6 months back, I was watching a documentary “Inside Bill’s Brain: Decoding Bill Gates” on Netflix where they mentioned that Microsoft, which was co-founded by Bill Gates in 1975, dominated the computer market with approximately 90% of the world’s personal computers used Microsoft’s OS and its popular Office products. In technical language, they call it a one-party market dominance, but clearly, they had a monopoly in the PC market.
Last week, when I was reading an article of a similar genre, I got to know that as per U.S antitrust laws, corporates are not allowed to use the word “monopoly” even when it is quite clear for everyone. And interestingly, there are conspiracy theories that :
To maintain their monopoly, Microsoft intentionally sold the pirated copies of their Office products to create user habits when Apple came to the market in the 1980s.
Was it ethical?
I can’t really comment on that because I can see a hell of a lot of monopolies around me in today's digital world! My point is that this issue has not gone away. Last year, after repeated calls to do so, Mark Zuckerberg decided that he will testify before Congress. It was a hot topic on news channels and social media platforms.
It was 2 AM in India, and I especially woke up in the middle of night and watched it live because I considered him my role model.
I was such a big fan that I watched his biographical drama movie “Social Network” about 50 times. Unfortunately, his answers about data privacy and their involvement in elections worldwide were not that persuasive, which broke my trust. It’s not just about Facebook as you might recognize these kinds of discussions from the recent debates over platforms such as Google and Amazon as well.
All companies currently dominate their individual markets in part because their services are growing organically. The more people on Facebook, the more likely it is that a new user will subscribe to Facebook instead of another service, leading to the monopoly in one way or another.
Yesterday, when I was scrolling LinkedIn, I read similar news about digital payments firm Paytm, who launched a mini-app store to support Indian developers, directly challenging Google’s dominance in the space.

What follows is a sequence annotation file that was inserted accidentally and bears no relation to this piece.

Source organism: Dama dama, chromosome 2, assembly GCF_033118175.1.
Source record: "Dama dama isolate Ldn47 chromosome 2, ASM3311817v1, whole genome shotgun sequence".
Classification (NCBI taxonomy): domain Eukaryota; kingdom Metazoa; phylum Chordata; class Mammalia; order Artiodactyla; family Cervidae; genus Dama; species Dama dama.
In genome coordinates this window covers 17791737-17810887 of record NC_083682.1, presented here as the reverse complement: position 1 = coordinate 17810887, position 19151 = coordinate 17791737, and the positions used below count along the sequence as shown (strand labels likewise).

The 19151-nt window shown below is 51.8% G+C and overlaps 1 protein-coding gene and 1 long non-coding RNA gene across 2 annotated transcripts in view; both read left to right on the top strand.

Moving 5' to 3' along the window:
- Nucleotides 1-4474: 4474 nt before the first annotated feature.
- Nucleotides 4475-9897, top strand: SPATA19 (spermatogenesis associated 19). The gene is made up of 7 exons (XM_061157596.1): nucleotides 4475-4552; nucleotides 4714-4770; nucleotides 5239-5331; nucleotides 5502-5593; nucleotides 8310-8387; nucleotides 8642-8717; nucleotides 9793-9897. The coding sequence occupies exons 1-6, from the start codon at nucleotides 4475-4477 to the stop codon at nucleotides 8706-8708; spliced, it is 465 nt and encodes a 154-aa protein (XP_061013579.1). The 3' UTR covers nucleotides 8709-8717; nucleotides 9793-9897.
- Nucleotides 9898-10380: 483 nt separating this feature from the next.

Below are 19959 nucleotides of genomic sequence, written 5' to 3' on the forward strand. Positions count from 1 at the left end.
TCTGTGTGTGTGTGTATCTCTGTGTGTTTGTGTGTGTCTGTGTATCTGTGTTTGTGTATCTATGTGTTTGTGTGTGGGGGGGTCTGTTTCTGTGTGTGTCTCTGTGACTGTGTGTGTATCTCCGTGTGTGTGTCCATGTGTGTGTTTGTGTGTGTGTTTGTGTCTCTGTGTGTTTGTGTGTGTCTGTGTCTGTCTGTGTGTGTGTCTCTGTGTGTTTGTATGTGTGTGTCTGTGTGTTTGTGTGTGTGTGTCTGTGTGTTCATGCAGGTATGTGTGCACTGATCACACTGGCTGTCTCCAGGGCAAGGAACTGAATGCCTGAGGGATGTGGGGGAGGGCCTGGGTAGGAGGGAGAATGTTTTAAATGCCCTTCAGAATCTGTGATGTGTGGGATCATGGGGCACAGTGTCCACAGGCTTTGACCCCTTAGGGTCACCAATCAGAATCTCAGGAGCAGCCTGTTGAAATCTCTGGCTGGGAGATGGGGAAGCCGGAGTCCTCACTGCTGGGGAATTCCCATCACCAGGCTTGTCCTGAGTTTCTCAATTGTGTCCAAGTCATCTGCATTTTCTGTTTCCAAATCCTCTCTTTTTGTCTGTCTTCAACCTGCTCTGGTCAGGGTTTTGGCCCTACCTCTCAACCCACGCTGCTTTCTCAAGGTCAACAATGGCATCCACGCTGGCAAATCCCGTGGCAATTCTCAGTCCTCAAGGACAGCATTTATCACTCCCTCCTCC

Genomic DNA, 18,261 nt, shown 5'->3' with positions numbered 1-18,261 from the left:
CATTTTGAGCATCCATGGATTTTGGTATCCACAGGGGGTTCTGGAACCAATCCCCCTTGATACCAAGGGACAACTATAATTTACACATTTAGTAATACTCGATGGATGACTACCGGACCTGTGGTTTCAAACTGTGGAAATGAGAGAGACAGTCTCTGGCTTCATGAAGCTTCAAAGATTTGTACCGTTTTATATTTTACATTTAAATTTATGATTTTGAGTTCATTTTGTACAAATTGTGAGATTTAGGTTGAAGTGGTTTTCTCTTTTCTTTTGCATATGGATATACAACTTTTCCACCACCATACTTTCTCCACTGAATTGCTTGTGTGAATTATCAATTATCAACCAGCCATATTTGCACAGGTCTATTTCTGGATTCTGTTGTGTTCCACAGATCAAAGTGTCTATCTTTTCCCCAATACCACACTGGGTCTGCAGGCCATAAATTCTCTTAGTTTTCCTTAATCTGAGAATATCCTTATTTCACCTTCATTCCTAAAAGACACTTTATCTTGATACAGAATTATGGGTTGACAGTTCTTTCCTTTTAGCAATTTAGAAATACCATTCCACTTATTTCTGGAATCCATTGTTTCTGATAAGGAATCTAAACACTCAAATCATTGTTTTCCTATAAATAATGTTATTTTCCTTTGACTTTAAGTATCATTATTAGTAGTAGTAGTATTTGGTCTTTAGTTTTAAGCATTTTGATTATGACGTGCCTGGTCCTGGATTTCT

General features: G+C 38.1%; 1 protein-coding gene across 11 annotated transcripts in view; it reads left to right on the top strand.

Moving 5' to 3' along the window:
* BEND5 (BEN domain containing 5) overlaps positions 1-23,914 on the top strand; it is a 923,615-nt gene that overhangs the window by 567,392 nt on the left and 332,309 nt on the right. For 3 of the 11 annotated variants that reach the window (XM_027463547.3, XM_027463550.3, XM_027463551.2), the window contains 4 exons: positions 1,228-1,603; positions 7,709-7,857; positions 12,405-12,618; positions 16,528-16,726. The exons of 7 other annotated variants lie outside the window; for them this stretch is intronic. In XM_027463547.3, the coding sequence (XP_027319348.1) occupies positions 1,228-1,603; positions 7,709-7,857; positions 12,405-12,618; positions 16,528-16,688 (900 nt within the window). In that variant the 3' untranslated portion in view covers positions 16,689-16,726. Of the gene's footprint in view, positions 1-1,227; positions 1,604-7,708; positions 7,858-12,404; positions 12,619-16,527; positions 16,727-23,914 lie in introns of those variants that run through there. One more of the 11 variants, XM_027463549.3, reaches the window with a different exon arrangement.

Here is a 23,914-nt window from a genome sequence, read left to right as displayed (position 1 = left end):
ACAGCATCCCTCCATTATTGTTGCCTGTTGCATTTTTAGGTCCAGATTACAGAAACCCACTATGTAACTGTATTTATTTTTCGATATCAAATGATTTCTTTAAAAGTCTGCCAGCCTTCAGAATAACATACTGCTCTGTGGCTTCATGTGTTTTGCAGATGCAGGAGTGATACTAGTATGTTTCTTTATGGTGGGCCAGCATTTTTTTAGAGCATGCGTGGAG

The tech giant removed the Indian payments app from Google’s Play Store on 18 Sept for violating developer guidelines on real-money gaming.
When I dug down deep into the topic, I realized that just because Google owns the gate and the gateway to the digital ecosystem, they should not act arbitrarily and enforce rules and regulations contrary to Indian laws. Google should not exercise its dominant position and should rather allow a fair and equal chance of succeeding for everyone.
Come Hell Or High Water
To rebel against this decision, the Indian company went against the big player and created a competition. I think this theory works in our daily lives as well. I remember this dialogue from a famous Bollywood Hindi movie “Marry Kom,” where she said :
“Don’t scare someone so much that they are not scared anymore”
Google’s compulsory norms have forced more than 300 apps, like Decathlon, Ola, Domino’s Pizza, NoBroker, to join the Paytm app store. In my opinion, it happened for the good because India was in deliberate need of a local app store; else, a 30% tax will eat up most of the businesses in this pandemic. I am happy that the Indian unicorn companies are now trying to rebel against the dominant tech giants and making their voices heard.